I don’t want to write today. My computer screens’ backgrounds are black instead of showing the photo I have had on them for four years. It is one of those days. Everything seems to be slightly out of its respective groove. Out of focus. Grinding. Even Leonard, who is lying on the floor next to me, is breathing more heavily than usual. Arhythmically.

On the walk this evening I was thinking about work. Already playing out autumn term scenes in my head that are unlikely to happen and unnecessary to itch about. What’s wrong with me? I’m trying to breathe easily and to listen to the blackbirds. And the train that is passing. And the truth is that once it has passed, the fading sound is pleasurable to focus on. The quieting to a hush. The world goes on. Is going on.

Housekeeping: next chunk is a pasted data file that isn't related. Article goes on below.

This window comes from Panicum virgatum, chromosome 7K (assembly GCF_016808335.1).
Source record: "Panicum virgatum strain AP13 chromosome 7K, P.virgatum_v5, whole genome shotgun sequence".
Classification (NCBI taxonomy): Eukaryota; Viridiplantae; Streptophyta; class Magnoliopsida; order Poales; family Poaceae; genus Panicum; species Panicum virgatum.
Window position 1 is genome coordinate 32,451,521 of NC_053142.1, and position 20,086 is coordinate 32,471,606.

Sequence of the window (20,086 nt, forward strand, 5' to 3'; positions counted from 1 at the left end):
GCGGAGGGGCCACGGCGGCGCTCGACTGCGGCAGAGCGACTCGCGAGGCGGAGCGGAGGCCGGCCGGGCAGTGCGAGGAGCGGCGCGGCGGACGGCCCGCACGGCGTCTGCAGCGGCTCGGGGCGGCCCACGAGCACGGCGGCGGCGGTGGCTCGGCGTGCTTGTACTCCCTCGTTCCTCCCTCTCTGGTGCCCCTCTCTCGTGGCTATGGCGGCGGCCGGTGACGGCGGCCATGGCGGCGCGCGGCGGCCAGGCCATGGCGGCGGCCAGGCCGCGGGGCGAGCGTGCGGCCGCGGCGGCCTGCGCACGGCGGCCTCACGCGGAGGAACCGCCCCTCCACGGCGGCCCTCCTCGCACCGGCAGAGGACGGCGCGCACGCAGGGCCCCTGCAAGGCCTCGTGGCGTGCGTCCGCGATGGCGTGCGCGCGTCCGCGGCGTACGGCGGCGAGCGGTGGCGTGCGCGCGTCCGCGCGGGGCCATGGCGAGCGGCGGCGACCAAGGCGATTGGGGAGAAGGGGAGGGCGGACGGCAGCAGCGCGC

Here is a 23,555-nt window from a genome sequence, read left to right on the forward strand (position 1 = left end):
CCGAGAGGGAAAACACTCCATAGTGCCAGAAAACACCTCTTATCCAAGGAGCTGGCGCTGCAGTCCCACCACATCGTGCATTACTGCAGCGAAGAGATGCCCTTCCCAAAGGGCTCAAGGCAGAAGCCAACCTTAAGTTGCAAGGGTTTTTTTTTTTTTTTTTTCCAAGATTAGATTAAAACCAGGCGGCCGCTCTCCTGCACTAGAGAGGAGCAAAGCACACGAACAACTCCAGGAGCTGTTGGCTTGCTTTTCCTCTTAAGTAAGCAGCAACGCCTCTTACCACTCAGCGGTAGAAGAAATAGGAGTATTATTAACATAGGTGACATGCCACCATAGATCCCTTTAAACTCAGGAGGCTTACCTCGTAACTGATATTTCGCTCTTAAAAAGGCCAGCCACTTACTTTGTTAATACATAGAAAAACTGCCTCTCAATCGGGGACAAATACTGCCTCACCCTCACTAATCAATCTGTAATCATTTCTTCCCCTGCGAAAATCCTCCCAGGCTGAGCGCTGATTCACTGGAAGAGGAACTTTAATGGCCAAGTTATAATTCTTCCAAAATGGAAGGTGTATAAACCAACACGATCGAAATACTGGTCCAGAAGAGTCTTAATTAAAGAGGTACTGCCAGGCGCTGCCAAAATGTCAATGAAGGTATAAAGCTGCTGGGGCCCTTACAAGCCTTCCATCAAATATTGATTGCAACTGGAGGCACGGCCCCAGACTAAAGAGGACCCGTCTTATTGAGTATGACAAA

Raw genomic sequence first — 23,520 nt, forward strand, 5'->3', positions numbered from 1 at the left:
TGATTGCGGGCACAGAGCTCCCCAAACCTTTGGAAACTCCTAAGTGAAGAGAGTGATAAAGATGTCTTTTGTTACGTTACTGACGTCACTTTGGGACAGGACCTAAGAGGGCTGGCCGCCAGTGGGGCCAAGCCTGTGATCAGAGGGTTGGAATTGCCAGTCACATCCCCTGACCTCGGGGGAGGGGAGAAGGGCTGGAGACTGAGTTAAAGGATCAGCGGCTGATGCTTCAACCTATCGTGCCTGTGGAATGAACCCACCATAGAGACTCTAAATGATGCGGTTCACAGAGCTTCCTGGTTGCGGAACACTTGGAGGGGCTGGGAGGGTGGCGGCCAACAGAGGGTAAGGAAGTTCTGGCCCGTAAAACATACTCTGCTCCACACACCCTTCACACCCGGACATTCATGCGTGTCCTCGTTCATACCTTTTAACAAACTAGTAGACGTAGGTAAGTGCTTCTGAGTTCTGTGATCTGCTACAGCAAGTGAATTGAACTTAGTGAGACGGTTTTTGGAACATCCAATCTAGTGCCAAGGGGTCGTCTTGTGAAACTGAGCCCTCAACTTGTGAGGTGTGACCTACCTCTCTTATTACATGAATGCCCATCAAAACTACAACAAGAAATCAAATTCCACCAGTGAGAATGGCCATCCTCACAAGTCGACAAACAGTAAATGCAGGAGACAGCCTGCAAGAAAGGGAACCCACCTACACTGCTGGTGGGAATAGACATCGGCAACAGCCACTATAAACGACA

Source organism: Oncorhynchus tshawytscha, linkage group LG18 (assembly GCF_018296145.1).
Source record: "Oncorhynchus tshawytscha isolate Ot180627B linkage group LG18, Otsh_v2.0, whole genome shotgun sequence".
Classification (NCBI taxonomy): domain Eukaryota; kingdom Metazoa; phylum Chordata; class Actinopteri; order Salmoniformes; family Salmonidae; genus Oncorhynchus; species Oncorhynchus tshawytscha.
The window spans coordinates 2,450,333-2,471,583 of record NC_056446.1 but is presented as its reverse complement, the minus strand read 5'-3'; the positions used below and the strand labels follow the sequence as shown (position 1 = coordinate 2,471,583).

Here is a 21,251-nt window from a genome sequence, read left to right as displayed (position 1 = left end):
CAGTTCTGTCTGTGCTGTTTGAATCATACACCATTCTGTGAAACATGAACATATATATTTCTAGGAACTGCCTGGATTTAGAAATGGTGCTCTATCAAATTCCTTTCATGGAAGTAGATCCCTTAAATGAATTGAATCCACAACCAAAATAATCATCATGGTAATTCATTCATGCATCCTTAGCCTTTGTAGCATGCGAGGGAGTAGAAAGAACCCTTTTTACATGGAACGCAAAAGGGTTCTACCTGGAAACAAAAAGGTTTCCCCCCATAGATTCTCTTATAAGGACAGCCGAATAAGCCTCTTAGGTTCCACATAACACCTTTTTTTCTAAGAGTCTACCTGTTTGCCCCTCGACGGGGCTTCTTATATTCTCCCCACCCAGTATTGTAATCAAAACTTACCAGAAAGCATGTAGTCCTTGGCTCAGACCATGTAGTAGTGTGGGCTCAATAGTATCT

Someone outside is scolding. Leonard takes notice. Stands up. Figures it’s none of his business and lies down again.

These tiny things make up my days now. Sometimes it is difficult to find meaning in them. I mean, isn’t that what we have to do when our lives are stuck: find meaning in/for the small, meaningless things?

I write. I suppose that is an attempt to make meaning. To dig up what’s needed from memory to construct a story I can be satisfied with. That will justify the extra glass of wine, the extra hour of sleep, the dropped obligation.

Dropped obligations – so many of them – swept up into closets and threatening to topple on my head like a bit of slapstick if I ever go there in my mind.

And yet. Walking in the sunshine felt good this evening. It’s been a year since I felt the sun on my face like that. The grass in the field has grown past my waist. A dozen or so oystercatchers were calling while they skimmed the surface of the pond.